A yacht security plan has two aspects, each equally important.
First comes the security assessment which considers every aspect of a yacht’s operations that might present a threat, however improbable, due to an existing weakness or a breach of defences, external circumstances or simply bad luck. This presents a scope of operations on which to base the actual Yacht Security Plan. Two key personnel are integral to this process of assessment and the establishment of a plan: the Company Security Officer and the Yacht (Ship) Security Officer, though external agencies with specialist skills may be brought in to advise. Unless the yacht is a new build, the security assessment will always reassess the existing plan and evaluates its effectiveness in a changing environment. Both the assessment and plan not fixed but are constantly adapting. The Yacht Security Plan is essentially a state of security awareness, always on, with every aspect of a yacht’s operations referred to the framework of the ISPS Code and the lowest possible threshold of acceptable risk. This awareness of security is crucial in the new build and refit process. Security specialists offer on board protection while transiting areas known for piracy. Strict gangway protocols restrict access to the yacht while in port.
A yacht in port is susceptible to opportunistic attempts to breach security and also planned cyber attacks. There is a fine balance between crew remaining in a vigilant state of security awareness, which is reassuring to the owners, guests and charter parties, and a highly suspicious mind state which can detract from the yacht experience. Therefore, the plan has to evaluate the number of crew, their roles in security and how this fits into their daily duties. It is worth remembering that every port will have its own ISPS code procedure in place and the port authorities will want to know the yacht’s security plans harmonise with the port’s own security measures,
The Ship’s Security Plan (SSP) is itself a highly confidential document, subject to ISPS audit, while also protective of its own contents, as a leaking of the SSP is itself a source of risk. There is no template for a SSP as each yacht presents its individual challenges. But various bodies issue geographical security alerts which are universally applicable and will be integral to the ongoing assessment procedure.
The Ship Security Plan will have a commitment to assert the authority of the Master over all matters relating to the safety of passengers and crew, relative to the size and type of the vessel and its habitual navigation patters. The role of the CSO (Company Security Officer) is emphasised as supportive to the Master, as well as identifying any agencies proving professional advice. Any physical breaches or procedural errors must be recorded. The roles of the crew in responding to security lapses, as well as maintenance of every day security, has to be identified, according the level of security in operation, from minimum level one to the highest level three. The SSP should outline the duration, frequency and methodology of training exercises and how these are to be recorded for audit purposes, along with individual certifications. An approach to Cyber Security will cover hostile threats such as hacking, ransomeware and phishing. Failures and non-conformity events must be reported and a plan to rectify these must likewise be recorded.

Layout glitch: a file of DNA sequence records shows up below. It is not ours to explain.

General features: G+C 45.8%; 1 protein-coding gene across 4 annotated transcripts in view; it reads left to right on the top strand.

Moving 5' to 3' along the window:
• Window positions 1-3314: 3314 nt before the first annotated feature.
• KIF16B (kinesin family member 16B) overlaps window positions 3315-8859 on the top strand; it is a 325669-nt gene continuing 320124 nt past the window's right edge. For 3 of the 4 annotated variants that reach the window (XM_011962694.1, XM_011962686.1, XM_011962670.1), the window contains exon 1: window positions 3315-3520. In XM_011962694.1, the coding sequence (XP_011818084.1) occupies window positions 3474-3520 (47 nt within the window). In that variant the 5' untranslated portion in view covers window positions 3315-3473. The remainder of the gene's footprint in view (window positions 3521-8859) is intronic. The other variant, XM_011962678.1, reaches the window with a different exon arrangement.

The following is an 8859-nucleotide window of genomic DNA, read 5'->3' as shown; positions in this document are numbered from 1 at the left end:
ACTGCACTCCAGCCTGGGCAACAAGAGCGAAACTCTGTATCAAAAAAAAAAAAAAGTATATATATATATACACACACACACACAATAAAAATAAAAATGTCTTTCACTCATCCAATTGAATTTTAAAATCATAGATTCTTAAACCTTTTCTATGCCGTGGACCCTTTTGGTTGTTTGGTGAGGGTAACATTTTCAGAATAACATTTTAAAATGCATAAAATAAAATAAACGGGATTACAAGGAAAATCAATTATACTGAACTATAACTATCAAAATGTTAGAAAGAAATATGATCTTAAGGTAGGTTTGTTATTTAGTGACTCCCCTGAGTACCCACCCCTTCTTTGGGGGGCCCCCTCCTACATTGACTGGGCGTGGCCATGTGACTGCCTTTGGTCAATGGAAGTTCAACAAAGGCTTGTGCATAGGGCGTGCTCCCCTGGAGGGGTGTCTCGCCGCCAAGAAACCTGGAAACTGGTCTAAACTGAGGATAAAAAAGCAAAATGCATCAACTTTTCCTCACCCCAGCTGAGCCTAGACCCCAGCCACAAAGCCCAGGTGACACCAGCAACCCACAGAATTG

The level of security current must be known to all crew. The importance of this becomes more apparent when entering into a port facility which will also be subject to the ISPS Code and a declared level of security. The details that a yacht will need to report to the port security authorities on entering a port facility covered under Regulation XI-2/9.2.1.
• The vessel ISPS compliance number
• The current level, ( as a well as any change during its stay in port
• The contact details of the Ship security officer
• List of all expected visitors/contractors
• A manifest of the crew list with individual documentation
• Any recent security incidents going back to the last ten ports of call
In addition any new security incidents whilst in the port must be reported to the port security authorities.
Level one security calls for minimal security measures required to offer the ship, crew and passengers adequate protection from danger. Level two requires that additional measures be taken and recorded; crew will be required to perform extra duties and shore leave may have to be cancelled. Level three is the highest and security operates at highest extreme of measures outlined and detailed in the SSP. The Company Security Officer is to be informed of all changes and measures introduced.